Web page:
One of my favorite features of Facebook is the “Memories” tab. This page is available on the left side menu under “Explore” or via the lower right menu in the app. Conveniently, your notifications and feed will give you a reminder that “you have memories,” so you don’t have to remember to visit that page every day.

Once you’ve clicked through to the Memories page, you will see all of the Facebook posts you made every year on this day, going back to when you joined Facebook. Trying to clean up your web presence as a whole can be a daunting task filled with anxiety. This is a convenient way to go back in time and take out things you wish you hadn’t said or shared.

You should always be hyper-vigilant about what opinions you share publicly because even if your profile is set to “private” and you pick and choose your friends, posting online is a PUBLIC forum. Think of the Memories Tab as your personal time machine to go back and fix the small mistakes in your digital footprint.

Conclusion

A social media clean-up is an essential step for students to create an online presence that best portrays their values. This process not only helps in making a positive impression on colleges and job recruiters but also safeguards against potential cyber threats. Parents and educators play a crucial role by engaging in open dialogues, guiding appropriate online behavior, and helping students present themselves in the best light.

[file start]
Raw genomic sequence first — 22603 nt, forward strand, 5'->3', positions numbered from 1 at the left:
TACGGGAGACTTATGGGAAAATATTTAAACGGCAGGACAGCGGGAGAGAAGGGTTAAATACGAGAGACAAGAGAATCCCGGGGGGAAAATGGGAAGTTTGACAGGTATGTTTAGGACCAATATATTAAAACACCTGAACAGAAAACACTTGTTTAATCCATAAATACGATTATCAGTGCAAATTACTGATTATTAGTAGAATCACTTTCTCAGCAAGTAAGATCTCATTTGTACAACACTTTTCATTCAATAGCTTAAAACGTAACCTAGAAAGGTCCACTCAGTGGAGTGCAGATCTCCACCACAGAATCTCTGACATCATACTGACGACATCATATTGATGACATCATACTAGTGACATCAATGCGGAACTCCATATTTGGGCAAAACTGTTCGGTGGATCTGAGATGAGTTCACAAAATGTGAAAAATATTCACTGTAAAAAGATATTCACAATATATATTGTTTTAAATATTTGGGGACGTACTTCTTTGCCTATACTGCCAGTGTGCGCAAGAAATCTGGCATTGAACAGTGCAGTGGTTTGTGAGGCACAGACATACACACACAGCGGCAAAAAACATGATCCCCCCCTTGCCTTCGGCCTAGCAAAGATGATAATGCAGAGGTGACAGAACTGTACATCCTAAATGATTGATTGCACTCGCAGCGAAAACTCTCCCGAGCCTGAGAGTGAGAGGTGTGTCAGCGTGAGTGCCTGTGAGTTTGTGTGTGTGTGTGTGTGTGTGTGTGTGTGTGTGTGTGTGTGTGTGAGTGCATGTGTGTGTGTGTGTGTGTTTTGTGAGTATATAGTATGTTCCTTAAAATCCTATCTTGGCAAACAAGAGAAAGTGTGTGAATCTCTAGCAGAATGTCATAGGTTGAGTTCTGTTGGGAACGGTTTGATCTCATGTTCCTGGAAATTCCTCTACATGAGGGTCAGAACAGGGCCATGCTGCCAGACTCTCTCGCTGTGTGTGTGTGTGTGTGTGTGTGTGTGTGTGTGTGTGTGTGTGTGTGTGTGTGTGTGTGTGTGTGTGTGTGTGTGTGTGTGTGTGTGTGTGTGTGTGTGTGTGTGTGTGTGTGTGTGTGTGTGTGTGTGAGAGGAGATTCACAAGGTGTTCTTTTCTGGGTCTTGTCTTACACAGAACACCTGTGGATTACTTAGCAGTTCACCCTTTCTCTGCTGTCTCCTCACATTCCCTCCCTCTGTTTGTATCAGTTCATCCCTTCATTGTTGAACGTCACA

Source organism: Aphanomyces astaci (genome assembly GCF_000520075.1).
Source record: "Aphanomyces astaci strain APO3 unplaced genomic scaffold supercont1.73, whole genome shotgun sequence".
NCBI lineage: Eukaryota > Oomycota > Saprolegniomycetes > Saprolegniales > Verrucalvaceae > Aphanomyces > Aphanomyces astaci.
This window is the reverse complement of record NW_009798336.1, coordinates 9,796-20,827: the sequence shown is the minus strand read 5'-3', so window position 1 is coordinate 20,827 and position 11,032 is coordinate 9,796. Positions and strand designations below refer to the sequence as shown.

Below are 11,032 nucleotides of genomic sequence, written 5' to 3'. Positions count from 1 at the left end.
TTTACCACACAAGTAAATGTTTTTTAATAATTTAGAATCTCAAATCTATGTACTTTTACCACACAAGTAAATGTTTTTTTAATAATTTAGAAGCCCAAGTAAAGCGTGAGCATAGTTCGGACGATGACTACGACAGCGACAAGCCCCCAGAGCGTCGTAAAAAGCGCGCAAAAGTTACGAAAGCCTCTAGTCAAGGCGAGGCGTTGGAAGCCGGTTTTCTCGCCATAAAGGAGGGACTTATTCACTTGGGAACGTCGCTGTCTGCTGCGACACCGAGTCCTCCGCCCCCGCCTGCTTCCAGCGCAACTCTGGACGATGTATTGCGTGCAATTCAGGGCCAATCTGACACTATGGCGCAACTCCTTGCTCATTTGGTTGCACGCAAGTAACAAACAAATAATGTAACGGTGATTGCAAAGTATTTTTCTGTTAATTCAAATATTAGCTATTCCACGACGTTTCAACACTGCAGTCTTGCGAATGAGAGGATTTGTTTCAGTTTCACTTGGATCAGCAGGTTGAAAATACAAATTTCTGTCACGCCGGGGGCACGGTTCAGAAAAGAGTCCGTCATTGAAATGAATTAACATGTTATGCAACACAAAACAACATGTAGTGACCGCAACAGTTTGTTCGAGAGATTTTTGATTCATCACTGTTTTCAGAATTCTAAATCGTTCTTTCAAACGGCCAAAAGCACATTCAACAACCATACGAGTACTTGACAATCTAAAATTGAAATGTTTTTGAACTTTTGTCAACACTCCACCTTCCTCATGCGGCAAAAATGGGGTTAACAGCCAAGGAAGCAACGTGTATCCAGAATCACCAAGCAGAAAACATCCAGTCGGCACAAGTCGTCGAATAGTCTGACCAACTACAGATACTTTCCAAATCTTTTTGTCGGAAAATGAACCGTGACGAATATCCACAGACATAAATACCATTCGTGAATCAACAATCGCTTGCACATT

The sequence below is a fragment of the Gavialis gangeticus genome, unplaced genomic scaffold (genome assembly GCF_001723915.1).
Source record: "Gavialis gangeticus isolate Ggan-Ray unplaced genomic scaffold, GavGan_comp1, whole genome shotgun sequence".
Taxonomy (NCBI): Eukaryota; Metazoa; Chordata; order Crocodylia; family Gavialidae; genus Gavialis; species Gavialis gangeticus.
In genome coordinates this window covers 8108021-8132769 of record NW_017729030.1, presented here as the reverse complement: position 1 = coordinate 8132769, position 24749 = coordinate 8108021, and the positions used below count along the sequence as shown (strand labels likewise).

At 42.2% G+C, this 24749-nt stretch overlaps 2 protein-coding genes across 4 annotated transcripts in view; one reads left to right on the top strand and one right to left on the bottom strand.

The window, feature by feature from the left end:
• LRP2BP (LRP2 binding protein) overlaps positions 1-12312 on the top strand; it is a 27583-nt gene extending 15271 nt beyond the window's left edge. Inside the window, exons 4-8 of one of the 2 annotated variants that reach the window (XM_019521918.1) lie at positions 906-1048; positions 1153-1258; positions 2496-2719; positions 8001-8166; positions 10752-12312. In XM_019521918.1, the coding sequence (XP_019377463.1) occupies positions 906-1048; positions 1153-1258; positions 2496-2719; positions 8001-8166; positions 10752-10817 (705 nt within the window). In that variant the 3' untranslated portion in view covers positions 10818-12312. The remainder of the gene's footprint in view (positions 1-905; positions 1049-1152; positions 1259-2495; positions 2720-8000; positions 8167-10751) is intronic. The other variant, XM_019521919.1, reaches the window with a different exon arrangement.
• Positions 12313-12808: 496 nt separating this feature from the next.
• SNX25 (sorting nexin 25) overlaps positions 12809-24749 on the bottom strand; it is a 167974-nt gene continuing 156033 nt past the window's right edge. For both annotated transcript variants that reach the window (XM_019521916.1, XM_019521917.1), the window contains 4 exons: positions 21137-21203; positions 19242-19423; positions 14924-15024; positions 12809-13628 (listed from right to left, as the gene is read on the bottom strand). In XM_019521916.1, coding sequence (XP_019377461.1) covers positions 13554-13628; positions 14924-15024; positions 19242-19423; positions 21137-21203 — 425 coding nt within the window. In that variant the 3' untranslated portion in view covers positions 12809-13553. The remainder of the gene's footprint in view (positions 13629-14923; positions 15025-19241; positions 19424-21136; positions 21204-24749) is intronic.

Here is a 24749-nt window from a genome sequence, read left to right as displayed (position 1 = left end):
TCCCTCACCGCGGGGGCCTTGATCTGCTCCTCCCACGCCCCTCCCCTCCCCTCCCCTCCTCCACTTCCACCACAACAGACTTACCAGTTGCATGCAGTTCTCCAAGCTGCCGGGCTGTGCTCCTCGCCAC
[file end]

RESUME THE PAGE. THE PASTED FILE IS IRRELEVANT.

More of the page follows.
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Quotation marks

This is great info, thanks for giving me some ideas on how to start a dialogue with my teen!

StarStarStarStarStar

Sharon M.

Parent VIP Member

Quotation marks

Josh's presentation about social media was unbelievably fantastic. Our students learned so much about what kids should and shouldn't be doing. The fact that it is such a thoughtful process made it all worthwhile.

StarStarStarStarStar

Director of College Advising

Educator Webinar Attendee

Quotation marks

This webinar is a very helpful eye-opener on the apps that are popular with my students.

StarStarStarStarStar

Irene C.

Educator Webinar Attendee

Learn more